In the scheme of things it’s not important though, of course, somehow it is.
In a world where people are genuinely suffering in their millions, a multi-millionaire adding to his fortune is hardly worth our attention and yet, of course, somehow it is.
These are just some of the conflicting emotions arising from Tiger Woods’ epic fifth Masters win, a win even the most ardent fan (me included) had given up on just two years ago.
It was 741 days ago when Woods sat down at the annual Champions’ dinner at Augusta National – gingerly – and told his fellow Green Jacket holders: “I’m done.”
Unable to walk or even sit for any length of time, Woods was convinced he would never play at the highest level again.
And yet – somehow - here we are 144 holes of Masters golf later and Tiger Woods is a 15-time major winner, five times a Green Jacket winner and the world is seemingly a brighter place because of it.
It’s an odd relationship we humans have with sport where the achievements of another are apparently able to genuinely lift entire communities who might otherwise have legitimate cause for despondency.
"Grown men from all corners of the globe took to Twitter to freely admit shedding tears at the sight of Woods triumphantly greeting his kids off the 18th green, lots of other blokes chiming in to tell them that was okay."
It happened with a horse this past weekend in Sydney when Winx bowed out of the public eye with a 33rd consecutive win and it was a similar response around the world when Woods holed his two-foot bogey putt at the hole they call ‘Holly’ to claim a one-shot victory at Augusta.
Grown men from all corners of the globe took to Twitter to freely admit shedding tears at the sight of Woods triumphantly greeting his kids off the 18th green, lots of other blokes chiming in to tell them that was okay.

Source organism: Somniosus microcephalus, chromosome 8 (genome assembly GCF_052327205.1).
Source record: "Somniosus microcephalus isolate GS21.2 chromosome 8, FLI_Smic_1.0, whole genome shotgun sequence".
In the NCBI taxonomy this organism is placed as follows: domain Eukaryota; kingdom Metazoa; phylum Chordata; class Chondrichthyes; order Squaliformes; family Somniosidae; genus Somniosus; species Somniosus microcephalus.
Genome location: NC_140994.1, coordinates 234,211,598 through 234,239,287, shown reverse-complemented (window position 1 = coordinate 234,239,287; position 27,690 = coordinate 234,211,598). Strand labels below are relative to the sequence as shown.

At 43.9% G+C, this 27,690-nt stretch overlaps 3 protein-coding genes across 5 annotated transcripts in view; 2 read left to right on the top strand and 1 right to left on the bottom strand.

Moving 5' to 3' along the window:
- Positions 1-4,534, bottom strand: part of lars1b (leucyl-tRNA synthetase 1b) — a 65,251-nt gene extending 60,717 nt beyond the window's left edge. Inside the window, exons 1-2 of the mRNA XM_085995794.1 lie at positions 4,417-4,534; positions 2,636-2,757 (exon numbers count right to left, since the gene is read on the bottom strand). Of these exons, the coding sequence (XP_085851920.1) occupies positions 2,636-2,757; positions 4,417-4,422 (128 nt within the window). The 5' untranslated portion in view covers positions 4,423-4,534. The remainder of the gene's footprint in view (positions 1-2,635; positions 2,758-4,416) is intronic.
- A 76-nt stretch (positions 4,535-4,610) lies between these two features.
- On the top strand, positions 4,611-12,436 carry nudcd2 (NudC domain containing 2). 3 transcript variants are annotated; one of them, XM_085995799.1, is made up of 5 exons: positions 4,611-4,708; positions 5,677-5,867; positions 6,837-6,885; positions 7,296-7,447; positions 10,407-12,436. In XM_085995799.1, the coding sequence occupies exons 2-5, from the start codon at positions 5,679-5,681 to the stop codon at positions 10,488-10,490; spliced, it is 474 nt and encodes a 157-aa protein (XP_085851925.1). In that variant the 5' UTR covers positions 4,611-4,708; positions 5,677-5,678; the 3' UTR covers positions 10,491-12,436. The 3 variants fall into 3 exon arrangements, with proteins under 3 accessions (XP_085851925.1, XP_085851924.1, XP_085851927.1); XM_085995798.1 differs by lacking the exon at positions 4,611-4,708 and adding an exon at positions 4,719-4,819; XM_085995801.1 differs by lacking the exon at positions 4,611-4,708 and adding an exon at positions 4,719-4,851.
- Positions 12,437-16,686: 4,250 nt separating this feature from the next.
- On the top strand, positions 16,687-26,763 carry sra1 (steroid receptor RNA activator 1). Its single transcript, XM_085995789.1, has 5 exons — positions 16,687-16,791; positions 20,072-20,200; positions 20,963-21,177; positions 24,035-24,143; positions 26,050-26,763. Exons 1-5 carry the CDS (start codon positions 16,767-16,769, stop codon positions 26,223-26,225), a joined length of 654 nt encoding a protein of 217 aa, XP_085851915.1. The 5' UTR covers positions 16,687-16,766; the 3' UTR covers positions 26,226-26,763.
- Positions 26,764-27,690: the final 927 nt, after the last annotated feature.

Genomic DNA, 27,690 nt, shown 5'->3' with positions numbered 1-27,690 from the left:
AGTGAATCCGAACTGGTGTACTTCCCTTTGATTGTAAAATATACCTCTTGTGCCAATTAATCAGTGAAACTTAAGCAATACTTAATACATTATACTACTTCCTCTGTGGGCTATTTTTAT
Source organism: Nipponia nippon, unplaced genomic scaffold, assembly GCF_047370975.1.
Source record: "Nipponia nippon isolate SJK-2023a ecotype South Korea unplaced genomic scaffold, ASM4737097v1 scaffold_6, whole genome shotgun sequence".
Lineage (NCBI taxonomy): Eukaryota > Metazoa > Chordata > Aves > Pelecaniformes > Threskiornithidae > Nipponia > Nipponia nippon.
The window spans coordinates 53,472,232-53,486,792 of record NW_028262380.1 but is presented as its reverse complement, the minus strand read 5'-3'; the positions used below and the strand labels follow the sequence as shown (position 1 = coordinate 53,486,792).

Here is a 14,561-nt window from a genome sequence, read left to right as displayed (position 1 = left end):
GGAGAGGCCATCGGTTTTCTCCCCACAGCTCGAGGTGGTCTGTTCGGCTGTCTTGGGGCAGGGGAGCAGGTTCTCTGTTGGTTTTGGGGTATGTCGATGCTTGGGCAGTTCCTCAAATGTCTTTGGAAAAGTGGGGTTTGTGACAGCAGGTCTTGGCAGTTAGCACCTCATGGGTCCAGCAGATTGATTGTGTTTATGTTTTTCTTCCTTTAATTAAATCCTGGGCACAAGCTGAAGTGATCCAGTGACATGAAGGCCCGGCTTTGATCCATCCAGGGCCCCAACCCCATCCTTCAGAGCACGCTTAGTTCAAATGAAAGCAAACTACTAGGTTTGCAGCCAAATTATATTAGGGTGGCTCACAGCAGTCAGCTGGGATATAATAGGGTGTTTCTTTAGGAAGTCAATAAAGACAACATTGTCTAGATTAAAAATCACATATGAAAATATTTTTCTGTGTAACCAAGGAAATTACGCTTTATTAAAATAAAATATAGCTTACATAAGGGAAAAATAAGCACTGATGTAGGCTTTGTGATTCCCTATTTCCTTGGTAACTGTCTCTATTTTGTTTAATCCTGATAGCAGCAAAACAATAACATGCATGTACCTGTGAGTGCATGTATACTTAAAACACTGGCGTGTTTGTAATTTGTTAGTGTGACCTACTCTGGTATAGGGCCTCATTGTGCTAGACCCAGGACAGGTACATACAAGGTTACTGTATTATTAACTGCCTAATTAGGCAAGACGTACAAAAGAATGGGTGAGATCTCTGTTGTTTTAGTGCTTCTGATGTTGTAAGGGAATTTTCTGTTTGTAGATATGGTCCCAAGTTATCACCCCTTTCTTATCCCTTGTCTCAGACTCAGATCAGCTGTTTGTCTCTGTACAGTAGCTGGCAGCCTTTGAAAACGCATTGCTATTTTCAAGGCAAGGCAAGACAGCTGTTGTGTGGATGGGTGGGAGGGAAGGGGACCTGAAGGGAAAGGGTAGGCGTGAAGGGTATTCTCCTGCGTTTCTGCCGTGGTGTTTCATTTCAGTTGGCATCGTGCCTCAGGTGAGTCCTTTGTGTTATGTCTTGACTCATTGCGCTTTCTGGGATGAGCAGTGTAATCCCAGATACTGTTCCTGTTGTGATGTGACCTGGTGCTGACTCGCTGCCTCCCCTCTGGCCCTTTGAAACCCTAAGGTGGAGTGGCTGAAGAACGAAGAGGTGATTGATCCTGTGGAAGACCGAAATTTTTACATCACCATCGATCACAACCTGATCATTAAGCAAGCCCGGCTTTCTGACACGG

(Most of us recognise that urge to cry over a sporting result despite knowing it’s ultimately a silly response. The 1996 Masters did it to more than a few - this writer included - though the waterworks that day were of devastation, not elation.)
For several years there has been a correlation between the performance of Woods and the performance of the US stock market.
When Tiger was at his most bullish in the early days of this century so, too, was the Nasdaq and when Tiger’s game dipped in 2010 so, too, did the trading floor.
Most in both golf and finance acknowledge this is likely more coincidence than causation but the euphoria surrounding Tiger’s victory is undeniable.
We’ve seen Tigermania I (1996/7) and Tigermania II (2000/01) and with his performance in Georgia over the past four days it is difficult to imagine we are not on the verge of Tigermania III (2019/?).
And if past history is anything to go by, that won’t be a bad thing for any of us.
So thanks again Tiger, from all of us fans and non-golfers alike. You truly are the gift that keeps on giving.
Rod Morri is founder of the TalkinGolf Podcast Network, home of the State of the Game, iSeekGolf, TalkinGolf History and Feed The Ball podcasts.
Visit www.talkingolf.com for more information and to subscribe.